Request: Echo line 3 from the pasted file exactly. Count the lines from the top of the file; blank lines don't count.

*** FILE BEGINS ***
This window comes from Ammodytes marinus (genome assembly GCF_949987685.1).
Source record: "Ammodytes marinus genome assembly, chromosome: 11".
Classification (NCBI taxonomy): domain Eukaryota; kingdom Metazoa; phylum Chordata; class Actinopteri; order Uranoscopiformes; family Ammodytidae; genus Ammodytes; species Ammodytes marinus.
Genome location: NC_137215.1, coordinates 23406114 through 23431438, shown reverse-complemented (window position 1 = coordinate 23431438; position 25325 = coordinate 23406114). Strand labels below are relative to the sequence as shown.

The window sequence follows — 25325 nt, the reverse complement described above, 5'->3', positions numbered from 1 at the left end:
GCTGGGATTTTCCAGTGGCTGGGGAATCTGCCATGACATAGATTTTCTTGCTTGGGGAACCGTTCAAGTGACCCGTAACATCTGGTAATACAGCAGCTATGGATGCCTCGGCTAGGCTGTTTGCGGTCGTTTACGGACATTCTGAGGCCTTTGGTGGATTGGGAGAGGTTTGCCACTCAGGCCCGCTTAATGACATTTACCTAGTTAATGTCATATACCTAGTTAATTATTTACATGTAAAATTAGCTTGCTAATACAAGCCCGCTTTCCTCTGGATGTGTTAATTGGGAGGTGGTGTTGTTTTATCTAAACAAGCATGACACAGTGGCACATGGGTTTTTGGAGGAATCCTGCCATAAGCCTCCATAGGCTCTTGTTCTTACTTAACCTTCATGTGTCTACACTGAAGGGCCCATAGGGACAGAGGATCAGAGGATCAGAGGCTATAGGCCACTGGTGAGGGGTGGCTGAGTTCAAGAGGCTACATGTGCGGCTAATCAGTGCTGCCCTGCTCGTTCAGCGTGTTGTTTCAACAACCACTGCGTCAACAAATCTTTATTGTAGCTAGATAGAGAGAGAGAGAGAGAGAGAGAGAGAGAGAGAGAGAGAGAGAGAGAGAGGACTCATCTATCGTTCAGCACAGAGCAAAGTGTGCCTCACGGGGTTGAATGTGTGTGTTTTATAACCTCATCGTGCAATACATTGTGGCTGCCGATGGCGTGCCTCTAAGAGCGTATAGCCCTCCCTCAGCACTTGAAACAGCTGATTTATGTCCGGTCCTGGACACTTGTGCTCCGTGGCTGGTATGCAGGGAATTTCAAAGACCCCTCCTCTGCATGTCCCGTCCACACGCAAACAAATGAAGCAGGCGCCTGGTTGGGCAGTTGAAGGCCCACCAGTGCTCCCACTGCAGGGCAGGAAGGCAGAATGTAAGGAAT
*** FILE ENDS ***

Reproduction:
Classification (NCBI taxonomy): domain Eukaryota; kingdom Metazoa; phylum Chordata; class Actinopteri; order Uranoscopiformes; family Ammodytidae; genus Ammodytes; species Ammodytes marinus.